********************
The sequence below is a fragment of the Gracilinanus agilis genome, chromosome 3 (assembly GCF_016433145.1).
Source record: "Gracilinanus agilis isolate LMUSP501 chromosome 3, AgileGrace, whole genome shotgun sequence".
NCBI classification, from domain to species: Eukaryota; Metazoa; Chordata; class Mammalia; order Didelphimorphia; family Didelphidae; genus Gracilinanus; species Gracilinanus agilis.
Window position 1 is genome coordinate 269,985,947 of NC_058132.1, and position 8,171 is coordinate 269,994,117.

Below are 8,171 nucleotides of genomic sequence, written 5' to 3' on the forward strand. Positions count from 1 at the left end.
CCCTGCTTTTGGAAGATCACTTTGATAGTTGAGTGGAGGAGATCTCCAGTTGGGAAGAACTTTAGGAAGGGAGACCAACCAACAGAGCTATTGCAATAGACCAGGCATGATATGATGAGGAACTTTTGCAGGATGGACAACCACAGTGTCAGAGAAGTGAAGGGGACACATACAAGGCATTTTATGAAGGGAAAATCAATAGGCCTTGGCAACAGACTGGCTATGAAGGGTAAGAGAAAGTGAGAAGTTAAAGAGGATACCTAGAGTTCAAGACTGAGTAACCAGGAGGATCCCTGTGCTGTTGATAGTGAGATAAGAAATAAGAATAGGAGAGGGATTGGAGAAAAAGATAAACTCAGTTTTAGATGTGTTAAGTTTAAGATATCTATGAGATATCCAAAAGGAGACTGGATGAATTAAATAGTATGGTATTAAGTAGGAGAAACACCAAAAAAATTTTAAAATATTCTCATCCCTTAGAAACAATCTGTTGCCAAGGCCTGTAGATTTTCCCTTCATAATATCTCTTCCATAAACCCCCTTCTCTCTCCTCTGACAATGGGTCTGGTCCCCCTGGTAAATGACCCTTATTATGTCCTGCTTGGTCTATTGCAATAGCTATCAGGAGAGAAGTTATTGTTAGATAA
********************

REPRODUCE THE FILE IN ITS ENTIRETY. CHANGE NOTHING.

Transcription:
The sequence below is a fragment of the Gracilinanus agilis genome, chromosome 3 (assembly GCF_016433145.1).
Source record: "Gracilinanus agilis isolate LMUSP501 chromosome 3, AgileGrace, whole genome shotgun sequence".
NCBI classification, from domain to species: Eukaryota; Metazoa; Chordata; class Mammalia; order Didelphimorphia; family Didelphidae; genus Gracilinanus; species Gracilinanus agilis.
Window position 1 is genome coordinate 269,985,947 of NC_058132.1, and position 8,171 is coordinate 269,994,117.

Below are 8,171 nucleotides of genomic sequence, written 5' to 3' on the forward strand. Positions count from 1 at the left end.
CCCTGCTTTTGGAAGATCACTTTGATAGTTGAGTGGAGGAGATCTCCAGTTGGGAAGAACTTTAGGAAGGGAGACCAACCAACAGAGCTATTGCAATAGACCAGGCATGATATGATGAGGAACTTTTGCAGGATGGACAACCACAGTGTCAGAGAAGTGAAGGGGACACATACAAGGCATTTTATGAAGGGAAAATCAATAGGCCTTGGCAACAGACTGGCTATGAAGGGTAAGAGAAAGTGAGAAGTTAAAGAGGATACCTAGAGTTCAAGACTGAGTAACCAGGAGGATCCCTGTGCTGTTGATAGTGAGATAAGAAATAAGAATAGGAGAGGGATTGGAGAAAAAGATAAACTCAGTTTTAGATGTGTTAAGTTTAAGATATCTATGAGATATCCAAAAGGAGACTGGATGAATTAAATAGTATGGTATTAAGTAGGAGAAACACCAAAAAAATTTTAAAATATTCTCATCCCTTAGAAACAATCTGTTGCCAAGGCCTGTAGATTTTCCCTTCATAATATCTCTTCCATAAACCCCCTTCTCTCTCCTCTGACAATGGGTCTGGTCCCCCTGGTAAATGACCCTTATTATGTCCTGCTTGGTCTATTGCAATAGCTATCAGGAGAGAAGTTATTGTTAGATAA